The chest or pleural drainage is used to convey blood, secretions or air from the pleural space (the space between the surface of the lungs and the pleura ) in order to maintain or restore its physiological sub-atmospheric pressure. The chest and pleura ( pleura parietalis ) are opened through an intercostal space and a tube is inserted. A negative pressure can be created using gravity or controlled suction to drain air and / or fluid from the pleural space.
A chest tube must be placed in order to restore and maintain the normal sub-atmospheric pressure in the pleural space. This sub-atmospheric pressure is essential for the mechanics of the lungs . Otherwise the lungs could collapse . Atelectasis threatens with less pronounced findings . If the pleural pressure rises, as in tension pneumothorax or severe internal bleeding of the chest cavity, there is a risk of failure of the lungs and heart due to the displacement of the organs and blood vessels in the chest.
The most common use of the drainage is in connection with surgery that requires opening the chest. One or more drains are usually introduced here.
In connection with numerous diseases or injuries of the chest cavity and the cardiovascular system can Serothorax , chylothorax , empyema , pneumothorax , hemothorax or hemopneumothorax occur slowly or rapidly.
The placement of a chest tube is a surgical procedure in the chest (thorax) , which is usually carried out by surgeons , but must also be mastered by all doctors working in emergency medicine or intensive care as a life-saving immediate measure .
In elective (i.e. plannable, non-time-critical) interventions, the application of a thoracic drainage in the operating room or in the functional department (e.g. endoscopy) is preferable to the location of an intensive care or normal ward for reasons of hygiene.
As a rule, the chest tube is created by means of a 2 to 3 cm incision ( mini-thoracotomy ). After the incision with a scalpel and dissection with scissors, the pleura to be drained is palpated with the finger and loosened. The alternative application of the drainage by puncture with a trocar harbors the risk of injury to the lung tissue and subsequent bleeding.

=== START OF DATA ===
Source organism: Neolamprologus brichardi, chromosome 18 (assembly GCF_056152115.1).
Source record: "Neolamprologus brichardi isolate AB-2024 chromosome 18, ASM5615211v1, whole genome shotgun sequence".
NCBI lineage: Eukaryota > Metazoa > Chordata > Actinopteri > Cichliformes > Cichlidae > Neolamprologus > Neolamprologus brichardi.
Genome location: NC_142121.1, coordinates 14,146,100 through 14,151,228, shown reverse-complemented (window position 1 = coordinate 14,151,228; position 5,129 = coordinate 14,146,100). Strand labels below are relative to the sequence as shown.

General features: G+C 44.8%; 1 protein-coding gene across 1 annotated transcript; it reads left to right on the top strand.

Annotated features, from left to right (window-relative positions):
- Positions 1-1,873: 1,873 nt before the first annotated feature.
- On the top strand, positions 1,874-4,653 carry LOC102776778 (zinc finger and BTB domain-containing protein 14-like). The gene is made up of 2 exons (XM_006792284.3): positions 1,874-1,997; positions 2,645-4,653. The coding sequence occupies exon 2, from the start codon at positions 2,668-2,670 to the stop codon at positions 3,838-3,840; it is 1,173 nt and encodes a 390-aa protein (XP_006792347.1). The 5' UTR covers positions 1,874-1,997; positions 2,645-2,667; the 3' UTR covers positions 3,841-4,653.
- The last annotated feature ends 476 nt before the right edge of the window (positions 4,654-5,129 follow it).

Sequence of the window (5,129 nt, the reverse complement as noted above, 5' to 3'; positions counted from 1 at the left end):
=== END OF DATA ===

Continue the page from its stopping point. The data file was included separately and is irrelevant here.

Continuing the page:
Chest drains are usually made of silicone or PVC, with X-ray contrast strips that go through the distal eye of the drain, the so-called "Sentinel Eye". In addition to the material, they also differ in size and shape. There are straight and curved chest tubes. Thoracic trocar catheters have only straight shapes. The sizes range from 8 Charrière (CH) to 36 CH . There are basically two different drainage methods: Bülau and Heber . The siphon drainage principle is based on gravity. The thorax level must therefore always be above the drainage container. The Bülau drainage principle (Gotthard Bülau, 1835–1900), on the other hand, generates passive permanent suction, the extent of which can be varied on Bülau's drainage apparatus.
In contrast to the Bülau drainage, the Monaldi drainage (named after Vincenzo Monaldi, 1899–1969, who invented the intrapulmonary cavern suction drainage in 1938) is usually thinner ( smaller-lumen ); it is mainly used for the treatment of a pneumothorax (air between the inner and outer lung membrane ). The smaller lumen is sufficient for air drainage and enables a smaller skin incision with less invasive surgery. The puncture is made on the front of the chest below the collarbone (in the second intercostal space (ICR) in the medioclavicular line). Here, the intercostal space is opened or pierced either by making an incision with a scalpel, sharp scissors or with a trocar.
All forms of thoracic catheters can be used to treat simple sero- or hemothoraxes.
If there is no drainage system available and a dangerous tension pneumothorax is present, it should immediately be converted into an open pneumothorax by puncturing the thorax with several large-lumen cannulas . This relieves the dangerous overpressure and the unaffected lungs are ventilated normally again. Then, under orderly conditions, the chest drain is put on.
Various technical devices are used to ensure that the negative pleural pressure is maintained and to regulate it.
The simplest and therefore most commonly used in emergency medicine is a Heimlich valve .
Drainage suction for thoracic drainage developed from the one-chamber system (underwater lock and secretion chamber in one chamber) to the three-chamber system (with or without suction). The way in which the most common disposable systems work today is based on the three-bottle system.
Single chamber systems